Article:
I checked him out for a fractured hip. Nope, he checked out fine. I checked his head for blood. Nope, just a goose egg starting to rise. He was definitely going to feel like crap later in the morning. The only thing needing a bandage was his upper arm where he sliced it on the bed on the way down.

At this point I'm seriously considering putting the rail back on, but once up I can't lower it one handed. I'm also considering moving my lift chair into the living room or actually having the kids do it. It sleeps fairly comfortable. I slept in it for four weeks each after my Achilles tendon repair surgery and after my abdominal surgery. I would definitely be closer to him. I'm not sure which is the better option.

My DH weighs 93 pounds as of yesterday. He's dwindling down. The recert nurse calculated his BMI on Monday and his number is 18.3 (19-24 is normal) Of course, the 19 is based on a small bone structure. He is large boned. My DH's weight upon coming into hospice service, his BMI was 24. The fact is that he is burning over 8,000 calories a day just in his breathing effort. He might, on a good day, take in 9,000, but those are rare even with all the chocolate he can eat, and Ensure.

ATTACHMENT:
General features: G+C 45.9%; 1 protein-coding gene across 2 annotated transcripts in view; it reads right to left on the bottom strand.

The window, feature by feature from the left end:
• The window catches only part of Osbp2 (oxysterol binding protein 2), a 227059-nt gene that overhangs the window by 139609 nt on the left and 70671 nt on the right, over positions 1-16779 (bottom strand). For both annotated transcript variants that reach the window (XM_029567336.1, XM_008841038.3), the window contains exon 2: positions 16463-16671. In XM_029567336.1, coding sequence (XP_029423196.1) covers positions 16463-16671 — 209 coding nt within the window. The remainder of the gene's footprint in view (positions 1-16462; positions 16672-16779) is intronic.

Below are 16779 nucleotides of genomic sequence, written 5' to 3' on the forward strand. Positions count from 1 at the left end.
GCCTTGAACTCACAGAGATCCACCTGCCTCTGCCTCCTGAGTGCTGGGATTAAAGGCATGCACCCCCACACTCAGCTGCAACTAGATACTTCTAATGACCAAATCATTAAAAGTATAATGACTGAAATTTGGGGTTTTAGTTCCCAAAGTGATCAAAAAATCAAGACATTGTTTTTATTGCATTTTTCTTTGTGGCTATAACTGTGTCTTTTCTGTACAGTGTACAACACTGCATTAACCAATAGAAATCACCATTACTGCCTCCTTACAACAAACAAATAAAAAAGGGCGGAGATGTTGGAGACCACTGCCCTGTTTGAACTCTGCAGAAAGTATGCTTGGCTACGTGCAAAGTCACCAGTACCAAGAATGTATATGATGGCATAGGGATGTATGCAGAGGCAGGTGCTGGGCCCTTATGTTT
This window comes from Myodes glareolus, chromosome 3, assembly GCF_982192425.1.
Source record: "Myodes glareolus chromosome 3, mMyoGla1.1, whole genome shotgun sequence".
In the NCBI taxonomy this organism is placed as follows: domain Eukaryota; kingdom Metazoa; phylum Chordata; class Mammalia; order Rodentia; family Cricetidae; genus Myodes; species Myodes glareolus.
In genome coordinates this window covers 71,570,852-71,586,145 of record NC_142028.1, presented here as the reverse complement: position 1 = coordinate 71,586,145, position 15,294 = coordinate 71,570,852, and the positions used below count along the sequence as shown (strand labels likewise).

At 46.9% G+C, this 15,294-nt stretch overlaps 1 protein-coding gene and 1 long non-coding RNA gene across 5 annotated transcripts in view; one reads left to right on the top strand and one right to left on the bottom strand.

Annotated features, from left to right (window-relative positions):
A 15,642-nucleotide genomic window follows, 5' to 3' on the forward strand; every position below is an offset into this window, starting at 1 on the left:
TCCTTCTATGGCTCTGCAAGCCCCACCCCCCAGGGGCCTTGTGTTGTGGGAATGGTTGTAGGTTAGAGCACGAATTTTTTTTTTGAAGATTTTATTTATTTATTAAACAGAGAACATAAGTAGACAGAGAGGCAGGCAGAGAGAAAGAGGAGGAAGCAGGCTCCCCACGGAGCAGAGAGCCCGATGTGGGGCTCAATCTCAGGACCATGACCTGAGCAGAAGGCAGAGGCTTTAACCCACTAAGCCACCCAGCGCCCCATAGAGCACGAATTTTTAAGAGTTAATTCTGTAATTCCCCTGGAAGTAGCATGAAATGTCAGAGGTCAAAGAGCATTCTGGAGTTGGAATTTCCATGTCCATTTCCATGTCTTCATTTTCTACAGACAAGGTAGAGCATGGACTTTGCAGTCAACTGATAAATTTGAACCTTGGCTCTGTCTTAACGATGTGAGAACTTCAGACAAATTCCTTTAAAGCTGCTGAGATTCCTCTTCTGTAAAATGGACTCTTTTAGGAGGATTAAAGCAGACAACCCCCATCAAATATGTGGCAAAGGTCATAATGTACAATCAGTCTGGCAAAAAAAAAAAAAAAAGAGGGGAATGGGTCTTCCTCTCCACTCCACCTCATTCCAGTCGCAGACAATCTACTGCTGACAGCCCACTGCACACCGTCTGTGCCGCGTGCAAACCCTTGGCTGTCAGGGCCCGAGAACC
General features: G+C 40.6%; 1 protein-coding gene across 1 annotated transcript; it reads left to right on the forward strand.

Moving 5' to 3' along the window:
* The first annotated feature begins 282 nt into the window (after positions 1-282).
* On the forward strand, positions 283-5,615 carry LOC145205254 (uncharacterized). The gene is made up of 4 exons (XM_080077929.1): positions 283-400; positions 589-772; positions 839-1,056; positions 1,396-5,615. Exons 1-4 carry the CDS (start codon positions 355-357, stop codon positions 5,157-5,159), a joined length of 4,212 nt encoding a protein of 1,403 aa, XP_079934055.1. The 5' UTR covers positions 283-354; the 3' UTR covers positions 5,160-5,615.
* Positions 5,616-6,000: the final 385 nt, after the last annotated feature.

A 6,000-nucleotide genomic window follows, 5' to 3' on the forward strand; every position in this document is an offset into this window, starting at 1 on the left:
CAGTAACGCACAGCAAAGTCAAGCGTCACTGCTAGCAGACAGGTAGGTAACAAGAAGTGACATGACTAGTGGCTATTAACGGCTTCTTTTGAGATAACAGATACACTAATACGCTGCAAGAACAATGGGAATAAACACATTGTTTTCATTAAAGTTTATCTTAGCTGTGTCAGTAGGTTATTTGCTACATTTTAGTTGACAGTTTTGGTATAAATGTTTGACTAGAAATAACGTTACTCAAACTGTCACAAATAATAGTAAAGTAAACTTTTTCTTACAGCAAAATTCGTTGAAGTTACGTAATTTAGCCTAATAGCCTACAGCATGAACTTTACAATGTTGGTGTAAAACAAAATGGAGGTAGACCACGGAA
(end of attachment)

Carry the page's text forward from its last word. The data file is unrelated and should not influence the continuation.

Hospice drew blood for the first time in over a year, his values looked really good considering. Highs and lows where we expected them to be given his health status. Speaking of hospice, they out did themselves on Tuesday. The aide came to give him his bath, etc. Following on her heels was his nurse. Right after the nurse left, the social worker came by.  Then, the recert nurse called and wanted to his re-certification. I told her no. She could come the next evening instead. She agreed.  The social worker didn't leave our house until 7 PM. I should mentioned at this point that my DH's recert nurse is my neurologist's nurse practioner also... so it's all in the family. The only two missing from his team that didn't call was the clergy support and the doctor!

So we continue on for another week with tumbles and stumbles.

Tuesday, November 25, 2014

Redefining Disabilities Project ~ Post #6

It's Tuesday again and time to answer another question from...


#5 Are your activities of daily living affected by disability? 


I'm not going to answer this question as suggested by giving an example of my daily life with my disabilities, are you surprised? Just typing it all out would make me more exhausted than I already am.

Well, if my disabilities didn't affect my daily living, it wouldn't be a disability. True, isn't it.

I've got a number of medical problems that impact my daily living...more than my fair share really. But I do realize that there are people with worse disabilities out there. 
My list of disabling events...
  • A bum heart that is slowly dying.
  • Lungs that have a reduced volume capacity since birth.